These vortex liquid films grow in size and periodically breakaway from the walls and are then gulped back into the main misture stream, However, these globules of liquid fuel do not necessarily disintegrate into very small particles as the mov- ing column of the mixture in the tracts is drawn into the cylinder. Generally, the mixture distribur tion may be irregular with a wide-open throttle at only medium speeds, but at higher engine speeds the quality of the mixture thoroughness in mix- ing tends to improve 5.

If the cylinders are joined by a single induction mani- fold, then the second eylinder to commence its induction period interferes with the first cylinder induction period and therefore will be responsible for the uneven filling between cylinders, 5. Induction period overlap interference for a four-cylinder engine can be overcome by having dual intake risers where the two outer cylinders are fed by one carburettor barrel and the inner adjacent cylinders are fed by a second carburettor barrel.

However, twin carburetors, where one carburettor feeds number one and two cylinders and the second carburettor supplies cylinders three and four, do not solve induction overlap interference between cylinders. Thus, with a firing order of , consecutive induction periods will be drawn from left and right-hand manifolds in turn. That is, cylinders 1, 2 and 3 draw from the front half manifold whereas cylinders 4, 5 and 6 draw from the rear half-manifold.

Likewise, a vee six-cylinder engine Fig. Vee eight-cylinder engine Fig, 5. This is represented by the higher volumetric efficiency Fig, 5. However, because of the increase in flow resistance with rising engine speed and the grea- ter amount of flow resistance with the longer tracts, the longer outer branches cause the volumetric efficiency in the cylinders they feed to peak earlier than for the inner cylinders.

Slightly later during the induction period this exhaust gas is pulled back into the various cylinders with the fresh incoming mixture. Under part-throttle conditions, the residual ex- haust gases at the end of the exhaust stroke and the beginning of the induction stroke will initially draw exhaust gases into the induction manifold and then back into the cylinder, the actual amount of gas moving to and fro will not always be equal, and this is mainly responsible for the poor mixture distribution during idling and part throttle opening conditions.

Mixture distribution is generally best with a wide-open throttle where the throttle valve offers the least interference with the incoming air or mixture flow stream. However, the walls of the venturi and induction manifold passage walls will tend to be wet under these particular operating conditions.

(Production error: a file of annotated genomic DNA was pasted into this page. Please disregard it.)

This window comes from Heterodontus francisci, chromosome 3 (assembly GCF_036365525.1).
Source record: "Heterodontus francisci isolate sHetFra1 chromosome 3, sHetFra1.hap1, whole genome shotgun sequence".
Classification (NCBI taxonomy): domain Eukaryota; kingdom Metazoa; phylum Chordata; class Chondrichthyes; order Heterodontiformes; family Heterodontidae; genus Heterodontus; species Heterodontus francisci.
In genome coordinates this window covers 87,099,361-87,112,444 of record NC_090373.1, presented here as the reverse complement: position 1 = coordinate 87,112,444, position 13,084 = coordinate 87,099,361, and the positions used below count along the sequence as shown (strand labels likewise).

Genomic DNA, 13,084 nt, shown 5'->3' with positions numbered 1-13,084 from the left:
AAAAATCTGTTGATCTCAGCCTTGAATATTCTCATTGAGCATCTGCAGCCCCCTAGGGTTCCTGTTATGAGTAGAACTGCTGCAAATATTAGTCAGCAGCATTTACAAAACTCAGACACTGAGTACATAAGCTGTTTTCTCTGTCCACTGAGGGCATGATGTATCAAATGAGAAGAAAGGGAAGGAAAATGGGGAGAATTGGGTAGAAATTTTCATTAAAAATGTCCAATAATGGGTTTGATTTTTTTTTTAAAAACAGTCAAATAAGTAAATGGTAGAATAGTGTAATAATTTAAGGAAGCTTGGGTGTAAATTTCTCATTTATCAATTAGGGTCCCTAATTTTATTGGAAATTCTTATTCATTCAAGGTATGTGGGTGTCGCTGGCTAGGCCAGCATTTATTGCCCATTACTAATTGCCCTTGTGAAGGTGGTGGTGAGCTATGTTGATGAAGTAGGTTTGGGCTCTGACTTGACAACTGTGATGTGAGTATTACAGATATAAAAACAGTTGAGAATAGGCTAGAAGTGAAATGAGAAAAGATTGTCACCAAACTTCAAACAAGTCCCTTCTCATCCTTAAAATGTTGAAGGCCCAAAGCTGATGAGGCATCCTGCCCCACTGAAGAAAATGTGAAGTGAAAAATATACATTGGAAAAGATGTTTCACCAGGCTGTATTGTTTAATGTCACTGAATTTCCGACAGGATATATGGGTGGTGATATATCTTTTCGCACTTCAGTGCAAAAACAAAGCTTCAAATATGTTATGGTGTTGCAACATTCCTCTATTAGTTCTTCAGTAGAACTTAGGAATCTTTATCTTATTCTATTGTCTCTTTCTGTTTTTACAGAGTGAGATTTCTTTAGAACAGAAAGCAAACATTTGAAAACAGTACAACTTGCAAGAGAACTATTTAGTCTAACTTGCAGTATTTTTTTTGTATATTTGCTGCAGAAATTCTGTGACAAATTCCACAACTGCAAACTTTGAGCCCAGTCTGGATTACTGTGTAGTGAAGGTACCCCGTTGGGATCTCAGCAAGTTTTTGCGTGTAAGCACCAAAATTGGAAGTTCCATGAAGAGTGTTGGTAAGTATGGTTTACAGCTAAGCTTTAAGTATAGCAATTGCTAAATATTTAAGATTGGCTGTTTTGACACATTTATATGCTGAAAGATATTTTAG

With reduced throttle opening the butterfly valve obstructs the incoming mixture stream and therefore causes an uneven quantity of mixture flow between both sides of the tilted butterfly valve plate. Therefore, the mixture distribution between induction branch tracts may vary con- siderably Fig. This is caused by the variation in the vacuum existing in the individual branch pipes due to their flow path-length, passage curvature and shape, and how they converge to form the common mani- fold.

The walls of the induction riser and branches tend to be fairly dry when the depression in the manifold is relatively high Figure 5. This is because the mixture moves from the riser into the gallery and then outwards, and some of the mixture is then diverted to the tee junctions of the inner branches. The remain: ing outward moving mixture is then redirected through the end clbows to the outer branches.

The outward accelerating piston 4uickly expands the space between the eylinder- head and piston crown. Thus, the Kinetic energy gener- ated by the fast-moving column of charge is now converted into pressure energy in the blanked-off inlet port. Consequently, the density of the trap- ped charge rises. For a given tract length, the greater its dia- meter the larger wil its surface area ex- posed to the air stream and the higher will be its dow resistance.

The rate of volumetric efficiency increase with rising engine speed for a fixed mm tract length but with different tract diameters, 30, 40 and 50mm, appears to be.

A small-bore tract will have a relatively high flow velocity so that itis well able to maintain a thoroughly mixed charge of air and fuel in fan atomized state as it travels through the tract at low engine speeds Fig. In 27 contrast, a large-bore tract will not be able to hold the liquid particles in suspension as the charge flows through the tract at low engine speed.